The High Court ruling on Bob Day leaves a vacant seat in the Senate. So, who will fill it?
Ex-Senator Bob Day has had his day, with his re-election to the Senate being ruled ‘unconstitutional’ by the High Court. But what does this mean for the Government?
The former senator resigned in November last year, after it was revealed that he may have been illegally voting in Parliament for more than two years.
The ex-Family First MP had his electorate office in a building which was owned by a company to which he was linked, effectively receiving a taxpayer-paid salary and taxpayer-paid rent.
The High Court ruling now leaves a vacant seat in the Senate. So, who will fill it?
The Family First party originally thought that the court would allow it to choose its own replacement, either Mr Day's former chief of staff Rikki Lambert or Family First's Lucy Gichuhi. But the High Court quickly quashed that notion by ordering a special recount of Senate ballots in South Australia.
Labor anticipated this High Court decision, because political parties require two tickets to stand, and Bob Day’s expulsion effectively meant that Family First only had one, so the ALP expected to pick up an extra seat in the Senate.
But the High Court rejected that argument saying that "there is nothing to suggest that the votes cast above the line in favour of Family First were not intended to flow" to Lucy Gichuhi.
The ABC psephologist, Antony Green, believes that Ms Gichuhi is certain to win the seat.
But her election may be complicated.
The Opposition claims that Ms Gichuhi, who was born in Kenya, may not have renounced her Kenyan citizenship. However, Ms Gichuhi has denied the claims, saying she is not, and never has been, a dual citizen.
Ms Gichuhi’s election could also spell trouble for the Government, as Bob Day was a staunch supporter of Coalition policy, having voted in favour of its legislation around 95 per cent of the time.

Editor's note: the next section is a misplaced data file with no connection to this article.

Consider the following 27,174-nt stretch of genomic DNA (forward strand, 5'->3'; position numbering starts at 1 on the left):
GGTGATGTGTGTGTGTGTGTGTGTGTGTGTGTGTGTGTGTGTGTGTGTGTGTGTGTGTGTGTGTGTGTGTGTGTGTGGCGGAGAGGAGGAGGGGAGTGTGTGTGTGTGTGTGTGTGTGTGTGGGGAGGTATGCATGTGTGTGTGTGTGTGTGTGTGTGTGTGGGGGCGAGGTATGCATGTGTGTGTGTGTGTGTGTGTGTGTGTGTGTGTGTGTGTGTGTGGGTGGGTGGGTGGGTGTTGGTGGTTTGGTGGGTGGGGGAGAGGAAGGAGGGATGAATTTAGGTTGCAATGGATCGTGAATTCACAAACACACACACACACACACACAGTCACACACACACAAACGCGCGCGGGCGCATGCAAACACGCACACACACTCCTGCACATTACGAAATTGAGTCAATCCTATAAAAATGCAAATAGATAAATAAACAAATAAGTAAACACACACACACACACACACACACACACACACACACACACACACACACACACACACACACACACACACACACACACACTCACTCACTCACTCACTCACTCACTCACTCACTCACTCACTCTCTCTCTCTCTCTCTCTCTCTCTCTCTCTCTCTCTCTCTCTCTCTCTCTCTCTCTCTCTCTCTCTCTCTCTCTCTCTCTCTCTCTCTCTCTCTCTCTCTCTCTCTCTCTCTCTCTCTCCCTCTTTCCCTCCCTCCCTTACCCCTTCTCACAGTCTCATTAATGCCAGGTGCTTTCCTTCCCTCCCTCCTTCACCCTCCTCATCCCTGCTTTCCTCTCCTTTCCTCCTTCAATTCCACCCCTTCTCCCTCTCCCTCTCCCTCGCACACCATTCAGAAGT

On the other hand, Ms Gichuhi may not be so predisposed to support the Coalition. It is believed that she will most likely not favour any push to curb spending and she has also publicly stated that she will take a different approach to her mentor, Mr Day.
"I have an independent mind and I have a different experience to Bob. Definitely I'm different," she said.
If the Government thought it had trouble corralling the crossbenchers before, it may soon be in for a rougher ride.
Also, in light of the High Court ruling on Mr Day, the Opposition is now calling for the head of Assistant Health Minister David Gillespie, after it was revealed that he may have an indirect financial interest in a property leased to the Commonwealth.
Mr Gillespie owns a block of commercial buildings, one of which is leased to Australia Post – a Government-owned corporation.
But the Government is confident that Mr Gillespie’s situation is not a conflict of interest. And its position is backed by constitutional law Professor Anne Twomey.
"The key aspect of the Day case is that the purpose of section 44(v) [of the Constitution] is to prevent a conflict between a member's personal interest and public duty,” said Ms Twomey.
"I don't know enough about the facts in the case of Mr Gillespie to say [if there's a conflict].
"But if, theoretically, it is simply a matter of an ordinary commercial lease to a lessee, who then sub-leases to an Australia Post franchise on ordinary commercial terms, and there is no conceivable exercise of 'influence', then it is probably okay."
Does the High Court ruling on Bob Day satisfy you? Should any legislation pushed through the Senate, supported by Bob Day’s vote, also be reviewed? Do you think Mr Gillespie’s situation is a conflict of interest? Or is the Labor Party clutching at straws?
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